Retaining Effective Teachers Policy
The state should give local districts authority over pay scales.
To determine teachers' salaries, South Carolina provides local districts with a Minimum Salary Schedule. Because the salary schedule provided by the state is based on teachers' years of experience and earned advanced degrees, the state in effect mandates how districts will pay teachers.
District Teacher Salary Schedules 2010-2011 http://ed.sc.gov/agency/Finance-and-Operations/Finance/old/finance/districtinformation/
Give districts flexibility to determine their own pay structure and scales.
While South Carolina may find it appropriate to articulate the starting salary that a teacher should be paid, it should not require districts to adhere to a state-dictated salary schedule.
Discourage districts from tying compensation to advanced degrees.
The inclusion of advanced degrees in the state schedule is particularly problematic, as this sends a clear message to both districts and teachers that attaining such degrees is desirable and should be rewarded; exhaustive research has shown unequivocally that advanced degrees do not have an impact on teacher effectiveness. Further, by establishing a guideline for teacher salaries that includes advanced degrees, the state limits the ability of districts to structure their pay scale in ways that do emphasize teacher effectiveness.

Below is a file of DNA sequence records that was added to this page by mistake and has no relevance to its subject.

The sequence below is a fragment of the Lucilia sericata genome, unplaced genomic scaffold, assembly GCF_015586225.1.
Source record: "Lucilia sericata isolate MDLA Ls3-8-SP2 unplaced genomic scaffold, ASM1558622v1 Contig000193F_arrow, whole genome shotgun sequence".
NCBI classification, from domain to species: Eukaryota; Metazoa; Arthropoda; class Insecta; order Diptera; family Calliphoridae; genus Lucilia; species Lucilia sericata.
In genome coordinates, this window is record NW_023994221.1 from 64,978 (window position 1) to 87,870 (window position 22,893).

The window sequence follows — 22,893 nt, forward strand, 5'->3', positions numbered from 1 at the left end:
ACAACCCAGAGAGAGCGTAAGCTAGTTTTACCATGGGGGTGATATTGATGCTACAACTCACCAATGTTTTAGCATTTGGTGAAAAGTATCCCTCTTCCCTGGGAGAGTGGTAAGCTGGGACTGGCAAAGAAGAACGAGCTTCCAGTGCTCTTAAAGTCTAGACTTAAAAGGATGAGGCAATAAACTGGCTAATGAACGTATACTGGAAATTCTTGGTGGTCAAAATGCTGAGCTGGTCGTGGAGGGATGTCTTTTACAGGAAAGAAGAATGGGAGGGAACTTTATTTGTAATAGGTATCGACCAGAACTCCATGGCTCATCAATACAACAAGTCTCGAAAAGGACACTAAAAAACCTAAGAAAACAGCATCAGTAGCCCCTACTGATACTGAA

Discourage salary schedules that imply that teachers with the most experience are the most effective.
Similarly, South Carolina's salary schedule sends a message to districts that the highest step on the pay scale should be determined solely by seniority.
South Carolina noted that establishing a statewide salary schedule is an important equity issue. Without the requirement to meet at least a base salary, there would be an even greater divide between high and low socioeconomic districts. This requirement helps keep rural and challenged districts competitive for highly effective teachers. The state is exploring alternative salary schedules that would appropriately include experience and educational credential while shifting significant compensation to actual "value-added" performance.
It is unclear how a minimum salary schedule addresses inequities in teacher salaries between high and low socioeconomic districts, since districts with greater resources are still free to exceed those minimums to any extent they choose. NCTQ commends South Carolina for exploring alternatives that can address inequities without indicating that salaries should be based on advanced degrees and years of experience alone. Discouraging districts from basing salaries on advanced degrees would free considerable resources that could be used on more meaningful strategies to recruit and retain effective teachers and address inequities.